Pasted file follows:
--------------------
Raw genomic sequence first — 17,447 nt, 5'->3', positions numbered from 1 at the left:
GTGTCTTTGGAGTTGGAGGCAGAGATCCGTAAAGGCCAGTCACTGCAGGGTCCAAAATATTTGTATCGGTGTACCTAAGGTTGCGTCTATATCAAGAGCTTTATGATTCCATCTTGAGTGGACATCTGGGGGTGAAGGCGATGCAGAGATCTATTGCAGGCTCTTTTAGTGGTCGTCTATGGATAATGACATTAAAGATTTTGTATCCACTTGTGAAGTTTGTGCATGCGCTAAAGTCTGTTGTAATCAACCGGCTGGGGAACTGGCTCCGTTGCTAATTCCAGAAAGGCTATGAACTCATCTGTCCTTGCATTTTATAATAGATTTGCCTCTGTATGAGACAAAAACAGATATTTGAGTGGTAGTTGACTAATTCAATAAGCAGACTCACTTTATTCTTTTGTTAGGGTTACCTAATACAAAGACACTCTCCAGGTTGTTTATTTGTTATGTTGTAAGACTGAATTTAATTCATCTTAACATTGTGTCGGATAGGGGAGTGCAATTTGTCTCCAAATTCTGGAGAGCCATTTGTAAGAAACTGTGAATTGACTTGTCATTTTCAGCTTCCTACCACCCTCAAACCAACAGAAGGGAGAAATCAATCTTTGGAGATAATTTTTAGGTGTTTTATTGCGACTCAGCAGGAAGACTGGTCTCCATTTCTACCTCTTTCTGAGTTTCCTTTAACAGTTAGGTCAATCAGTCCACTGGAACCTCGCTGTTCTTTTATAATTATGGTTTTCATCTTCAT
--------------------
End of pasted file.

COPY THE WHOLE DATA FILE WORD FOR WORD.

Raw genomic sequence first — 17,447 nt, 5'->3', positions numbered from 1 at the left:
GTGTCTTTGGAGTTGGAGGCAGAGATCCGTAAAGGCCAGTCACTGCAGGGTCCAAAATATTTGTATCGGTGTACCTAAGGTTGCGTCTATATCAAGAGCTTTATGATTCCATCTTGAGTGGACATCTGGGGGTGAAGGCGATGCAGAGATCTATTGCAGGCTCTTTTAGTGGTCGTCTATGGATAATGACATTAAAGATTTTGTATCCACTTGTGAAGTTTGTGCATGCGCTAAAGTCTGTTGTAATCAACCGGCTGGGGAACTGGCTCCGTTGCTAATTCCAGAAAGGCTATGAACTCATCTGTCCTTGCATTTTATAATAGATTTGCCTCTGTATGAGACAAAAACAGATATTTGAGTGGTAGTTGACTAATTCAATAAGCAGACTCACTTTATTCTTTTGTTAGGGTTACCTAATACAAAGACACTCTCCAGGTTGTTTATTTGTTATGTTGTAAGACTGAATTTAATTCATCTTAACATTGTGTCGGATAGGGGAGTGCAATTTGTCTCCAAATTCTGGAGAGCCATTTGTAAGAAACTGTGAATTGACTTGTCATTTTCAGCTTCCTACCACCCTCAAACCAACAGAAGGGAGAAATCAATCTTTGGAGATAATTTTTAGGTGTTTTATTGCGACTCAGCAGGAAGACTGGTCTCCATTTCTACCTCTTTCTGAGTTTCCTTTAACAGTTAGGTCAATCAGTCCACTGGAACCTCGCTGTTCTTTTATAATTATGGTTTTCATCTTCAT